A Week Like No Other: Race Day

A Week Like No Other: Race Day

Sunday 24th May 2015 had arrived! It felt like a long time ago since I’d struggled to run 3K on a cold February day, around my hometown in Hampshire. Since then, over the course of three months, I’d muddled my way through 14 weeks of marathon training, trying everything from running in layers to gradually upping the distances I was covering. And now on the sixth day of my Ugandan adventure, after experiencing the culture, meeting new people and seeing the projects we were helping to support, it was race day. It was time to run 26.2 miles on the equator in Masaka, in Uganda’s First Ever International Marathon! The Start Line With a mixture of excitement and nerves that morning, I woke up at 4am unable to sleep. I was excited the big day had finally arrived, after months of training, build up and fundraising, but at the same time it was a nerve racking prospect not knowing what it would be like to run over 20 miles in Africa! Luckily the company of the other international runners at breakfast helped steady the nerves. Then with a 7am race start time (to help avoid the Ugandan heat as much as possible) we boarded our matatu which took us to Liberation square at 6am. When we arrived, the square was a buzz of activity with music, warm ups, runners attaching their numbers and photos being taken. Thirty minutes later an announcement was made asking all half marathon and marathon runners to head to the start line. International runners from every continent headed towards the line, as well as local ugandan runners and internationals who lived...
A Week Like No Other: Race Week Part 2

A Week Like No Other: Race Week Part 2

This is the part two of intrepid Uganda International Marathon runner Andy Teale’s blog. Missed part one? Read it here.   It was hard to believe we were already halfway through our six-day adventure in Uganda. In the first three days I’d made new friends, run my first few miles in Africa and been lucky enough to visit two of the projects the marathon was supporting- including the one I was running the marathon for! By this point, the nerves were building. In two days I’d attempt my hardest race to date, 26.2 miles on the equator. But firstly, there are two more excellent days of race week to fill you in on… Day 4: Friday 22nd May – Kids Run Wild Race After a traditional Uganda breakfast, we were heading to Liberation Square for the ‘Kids Run Wild Race’, where the international runners would be helping to marshal the event. It was an opportunity for the kids from the projects, schools and the local area to get involved in a big community event hosted by the Uganda Marathon. There would be races, dancing, entertainment and overall, one big party! We were given a choice of how we’d like to make our way to Liberation Square in the mid morning: we could either jump in a matatu to drive down or use the opportunity as a training run, and jog the 5 kilometers from the camp to the square. Keen to get a few more Ugandan miles under my belt and get used to the terrain and climate, I elected to head to the site on foot, with a...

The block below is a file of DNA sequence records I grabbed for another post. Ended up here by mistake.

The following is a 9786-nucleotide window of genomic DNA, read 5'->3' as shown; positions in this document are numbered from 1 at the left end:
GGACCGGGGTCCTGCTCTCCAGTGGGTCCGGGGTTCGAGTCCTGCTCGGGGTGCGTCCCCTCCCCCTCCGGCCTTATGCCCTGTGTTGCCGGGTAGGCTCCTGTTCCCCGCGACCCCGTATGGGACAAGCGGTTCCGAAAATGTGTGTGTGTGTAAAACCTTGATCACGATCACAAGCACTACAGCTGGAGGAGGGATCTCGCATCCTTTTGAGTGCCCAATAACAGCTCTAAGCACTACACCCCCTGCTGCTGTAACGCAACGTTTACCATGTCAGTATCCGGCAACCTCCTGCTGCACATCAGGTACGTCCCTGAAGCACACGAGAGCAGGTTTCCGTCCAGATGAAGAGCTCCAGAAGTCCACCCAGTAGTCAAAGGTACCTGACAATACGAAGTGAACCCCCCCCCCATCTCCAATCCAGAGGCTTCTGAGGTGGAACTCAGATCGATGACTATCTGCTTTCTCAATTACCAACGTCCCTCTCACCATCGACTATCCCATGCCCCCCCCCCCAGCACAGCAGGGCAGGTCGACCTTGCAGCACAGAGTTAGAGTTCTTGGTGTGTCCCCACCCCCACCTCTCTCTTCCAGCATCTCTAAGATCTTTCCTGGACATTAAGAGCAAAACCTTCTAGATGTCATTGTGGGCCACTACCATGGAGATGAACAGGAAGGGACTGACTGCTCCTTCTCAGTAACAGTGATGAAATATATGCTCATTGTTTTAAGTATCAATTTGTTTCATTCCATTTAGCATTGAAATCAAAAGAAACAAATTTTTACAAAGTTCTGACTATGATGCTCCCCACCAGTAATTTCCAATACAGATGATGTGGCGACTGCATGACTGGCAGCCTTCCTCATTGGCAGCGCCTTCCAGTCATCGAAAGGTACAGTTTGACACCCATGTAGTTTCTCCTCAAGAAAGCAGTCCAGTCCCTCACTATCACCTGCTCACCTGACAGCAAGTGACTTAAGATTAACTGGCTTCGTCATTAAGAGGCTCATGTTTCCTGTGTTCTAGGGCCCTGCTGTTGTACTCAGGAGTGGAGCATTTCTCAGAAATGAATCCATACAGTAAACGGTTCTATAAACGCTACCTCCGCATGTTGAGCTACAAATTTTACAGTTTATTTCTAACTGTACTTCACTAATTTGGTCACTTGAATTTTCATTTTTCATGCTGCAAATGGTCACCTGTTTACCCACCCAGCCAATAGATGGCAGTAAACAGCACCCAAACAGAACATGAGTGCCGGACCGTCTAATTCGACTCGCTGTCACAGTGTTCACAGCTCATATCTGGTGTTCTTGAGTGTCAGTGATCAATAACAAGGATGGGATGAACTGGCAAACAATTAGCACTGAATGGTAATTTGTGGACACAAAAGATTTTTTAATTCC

A Week Like No Other: Race Week Part 1

A Week Like No Other: Race Week Part 1

It was finally time! After thirteen weeks of training, fundraising and blogging, the 18th May had arrived. With my running shoes packed, it was time for this newbie runner to venture to Africa for the first time. With the prospect of taking on only my second ever marathon and it being on the equator (eeekkk!!!), as well as the opportunity to explore a new country and culture, and the jam-packed week the UGM team had lined up…It promised to be ‘a week like no other’…. And it didn’t fail to deliver. In fact…the week surpassed all expectations. Day 1: Tuesday 19th May – Arriving in Masaka, Uganda In the early hours of Tuesday morning, I was suddenly awakened by a thump as the plane touched down. After a fifteen-hour journey from Gatwick Airport, I stepped off the plane. I was finally here. I’d arrived in Uganda! Shortly after I checked through customs and reclaiming my baggage, I was greeted at arrivals warmly by Nick (one of the organisers). He was posted at Entebbe Airport waiting for the international runners to arrive. As I joined a crowd of people, there was an instant buzz of excitement and chatting. Everyone introduced themselves and discussed what event they were doing: the marathon, half marathon or 10K. Once everyone had arrived, we left the airport and boarded a matutu (think Uganda minibus!), which would be taking us from Entebbe to Masaka. The three-hour drive was the perfect opportunity to get to know our fellow runners better as we discussed how we’d got involve with the Uganda Marathon. It quickly began apparent there were runners...

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